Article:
Monday, April 26, 2021

Tablet Mag Needs To Learn How To Link to a Source

Tablet Magazine has another article up about ethnic studies, titled "Getting Rich in the Diversity Market." The title, I assume, is tongue-in-cheek, since given the number of articles they pump out on the subject I can't imagine there's anyone this side of Bari Weiss making more money on "the diversity market" than Tablet Magazine.

Last time we checked in on Tablet's reporting on this beat, they published an article that nakedly fabricated evidence in order to portray the latest draft of the California Model Ethnic Studies curriculum on as antisemitic. An interesting fact about that article was that it didn't actually link to the curriculum documents it was nominally criticizing, forcing readers to go on a winding solo journey to actually pull up the material in question and discover for ourselves just how blatantly the article misled us.

Alas, all that's old is new again in the latest article. One of the article's targets is a "Racial Literacy Curriculum" by an organization called Pollyanna, which they seek to argue is antisemitic. Here's what Tablet says about the curriculum:

This curriculum includes a unique view of nearly every educational discipline, such as in sixth grade history where children discover that the essence of Nazism was not the destruction of European Jewry but the rise of “whiteness.” Pollyanna’s main coverage of the Jewish experience is reduced to an odd and passing reference to the “Eastern European Hebrew” race.

They provide no link, but the relevant document appears to be this. So, what's the context? Here's the actual quote:

In the late 1800s and early 1900s, as large groups, or a “wave,” of low-income immigrants entered the U.S. from other parts of Europe, new racial classifications emerged, such as the “Northern Italian” race, the “Southern Italian” race, and the “Eastern European Hebrew” race. Through pseudoscientific assessments, including the measurements of people’s cranial features and “intelligence” tests, these groups were erroneously deemed inferior, as the Celts had been. 

Wow! The curriculum is talking about racist immigration restrictions that targeted Jews (among others), and, in not-so-odd fashion, these restrictions used pretty blatant racist language! What, exactly, is objectionable here (maybe Tablet wants a trigger warning first)?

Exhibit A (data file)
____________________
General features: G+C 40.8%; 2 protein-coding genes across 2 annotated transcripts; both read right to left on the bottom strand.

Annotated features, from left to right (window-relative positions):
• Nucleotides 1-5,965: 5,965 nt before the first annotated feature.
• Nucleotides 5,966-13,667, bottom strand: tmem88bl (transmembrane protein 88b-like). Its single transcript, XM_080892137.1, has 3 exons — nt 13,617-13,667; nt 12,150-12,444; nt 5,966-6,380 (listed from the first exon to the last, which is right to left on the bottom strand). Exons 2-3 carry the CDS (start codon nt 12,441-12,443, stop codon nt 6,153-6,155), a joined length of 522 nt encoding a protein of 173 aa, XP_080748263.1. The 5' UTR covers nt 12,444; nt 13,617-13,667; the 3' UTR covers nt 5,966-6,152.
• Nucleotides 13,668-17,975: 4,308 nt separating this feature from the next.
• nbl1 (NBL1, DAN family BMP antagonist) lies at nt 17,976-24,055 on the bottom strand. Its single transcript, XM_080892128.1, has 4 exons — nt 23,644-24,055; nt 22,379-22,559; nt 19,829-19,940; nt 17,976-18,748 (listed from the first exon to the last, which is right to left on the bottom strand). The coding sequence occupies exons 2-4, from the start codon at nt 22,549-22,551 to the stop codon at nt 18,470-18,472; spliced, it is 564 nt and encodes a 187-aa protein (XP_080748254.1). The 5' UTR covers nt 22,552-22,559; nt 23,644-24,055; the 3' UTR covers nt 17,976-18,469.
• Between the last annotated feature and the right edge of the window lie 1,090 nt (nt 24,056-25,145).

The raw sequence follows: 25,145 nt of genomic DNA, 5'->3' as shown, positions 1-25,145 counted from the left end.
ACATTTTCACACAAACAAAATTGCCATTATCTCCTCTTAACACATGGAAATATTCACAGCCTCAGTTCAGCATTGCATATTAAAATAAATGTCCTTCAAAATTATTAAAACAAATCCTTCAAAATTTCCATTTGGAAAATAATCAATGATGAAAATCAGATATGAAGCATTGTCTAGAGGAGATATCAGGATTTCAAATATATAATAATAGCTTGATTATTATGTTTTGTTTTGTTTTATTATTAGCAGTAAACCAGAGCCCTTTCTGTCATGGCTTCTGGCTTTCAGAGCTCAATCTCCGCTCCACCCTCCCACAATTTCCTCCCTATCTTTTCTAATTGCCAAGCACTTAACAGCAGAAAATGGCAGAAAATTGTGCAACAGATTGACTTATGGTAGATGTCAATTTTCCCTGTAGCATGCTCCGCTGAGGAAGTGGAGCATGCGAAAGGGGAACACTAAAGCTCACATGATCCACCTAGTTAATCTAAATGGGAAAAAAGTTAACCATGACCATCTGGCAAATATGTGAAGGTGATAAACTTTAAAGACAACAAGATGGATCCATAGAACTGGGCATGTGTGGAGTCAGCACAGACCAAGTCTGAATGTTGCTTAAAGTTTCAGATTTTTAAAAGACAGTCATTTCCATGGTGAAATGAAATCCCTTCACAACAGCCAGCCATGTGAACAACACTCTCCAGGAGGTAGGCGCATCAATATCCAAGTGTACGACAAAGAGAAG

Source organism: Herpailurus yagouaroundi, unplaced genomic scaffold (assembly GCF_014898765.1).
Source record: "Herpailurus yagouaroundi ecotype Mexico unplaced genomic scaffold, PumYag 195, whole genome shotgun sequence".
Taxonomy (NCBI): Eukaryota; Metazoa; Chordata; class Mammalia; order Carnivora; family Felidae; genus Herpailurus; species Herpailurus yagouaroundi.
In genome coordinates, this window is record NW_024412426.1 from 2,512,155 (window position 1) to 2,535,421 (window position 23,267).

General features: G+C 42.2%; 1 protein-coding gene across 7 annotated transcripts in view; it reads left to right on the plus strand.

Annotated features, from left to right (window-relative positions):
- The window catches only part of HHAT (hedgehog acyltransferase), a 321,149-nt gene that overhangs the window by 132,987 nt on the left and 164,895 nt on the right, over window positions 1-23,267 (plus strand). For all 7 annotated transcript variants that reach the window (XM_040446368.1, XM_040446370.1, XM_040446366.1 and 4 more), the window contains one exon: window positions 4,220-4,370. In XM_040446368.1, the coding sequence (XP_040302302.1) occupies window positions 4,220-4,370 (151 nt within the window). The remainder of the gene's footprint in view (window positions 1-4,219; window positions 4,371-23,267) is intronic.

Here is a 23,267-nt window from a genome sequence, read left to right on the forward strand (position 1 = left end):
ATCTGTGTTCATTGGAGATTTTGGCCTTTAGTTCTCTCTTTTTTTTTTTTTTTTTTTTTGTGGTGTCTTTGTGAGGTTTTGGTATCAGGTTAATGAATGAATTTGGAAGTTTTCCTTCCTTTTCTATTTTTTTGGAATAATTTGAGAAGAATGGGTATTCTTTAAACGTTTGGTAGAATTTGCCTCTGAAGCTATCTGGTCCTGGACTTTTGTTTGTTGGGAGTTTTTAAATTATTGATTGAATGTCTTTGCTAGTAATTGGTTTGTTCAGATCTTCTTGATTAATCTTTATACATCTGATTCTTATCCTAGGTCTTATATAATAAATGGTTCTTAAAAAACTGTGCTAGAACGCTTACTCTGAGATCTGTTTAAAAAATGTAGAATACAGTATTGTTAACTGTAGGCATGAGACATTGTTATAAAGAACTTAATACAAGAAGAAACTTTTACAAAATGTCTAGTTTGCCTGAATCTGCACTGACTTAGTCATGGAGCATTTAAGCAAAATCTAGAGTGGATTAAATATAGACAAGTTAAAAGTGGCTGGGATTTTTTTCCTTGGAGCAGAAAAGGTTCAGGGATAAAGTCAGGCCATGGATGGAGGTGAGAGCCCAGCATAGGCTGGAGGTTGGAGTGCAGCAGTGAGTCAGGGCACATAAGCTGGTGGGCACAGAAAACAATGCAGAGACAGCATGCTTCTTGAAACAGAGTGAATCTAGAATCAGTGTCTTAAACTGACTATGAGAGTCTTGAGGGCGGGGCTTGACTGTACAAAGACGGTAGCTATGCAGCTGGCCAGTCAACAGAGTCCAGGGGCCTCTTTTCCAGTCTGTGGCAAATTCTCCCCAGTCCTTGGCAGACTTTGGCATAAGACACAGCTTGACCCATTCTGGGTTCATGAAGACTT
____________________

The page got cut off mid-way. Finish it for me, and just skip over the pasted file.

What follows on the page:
Can anyone say that, reading the Tablet article, the impression they'd have gotten regarding the "odd and passing reference to the 'Eastern European Hebrew' race" would be within 500 miles of what the curriculum actually said? No, of course not. Earlier in the article the author states that the curriculum he's citing (but not linking to) was "reviewed by Tablet", which suggests that an editor signed off on this blatant misrepresentation. Disgraceful.

The curriculum also does not appear to really say anything about "the essence of Nazism", because the curriculum is self-consciously focused on the American development of race and racism, not European -- hence why the only passing mention of Nazism relates to shifts in speaking of a "Saxon" race to a "Nordic" race. But there's no claim I can see that suggests that this is the most important thing to learn about Nazism -- it's just that the curriculum focuses on the American context, which is entirely appropriate. Again, the Tablet article's presentation is just wildly out of sync with the content.

At this point, one has to wonder if the failure to link to primary source documents in circumstances where it's obvious that doing so would undermine the author's ideological ax is intentional. It happened in the California ESMC article, and it's happening again here. 

It is bad enough to read an article and not feel confident that the author's summary of another source is accurate; it's absolutely infuriating to have to set off on a lonely trek to find the source for oneself because Tablet can't hold itself to basic standards of internet professionalism.

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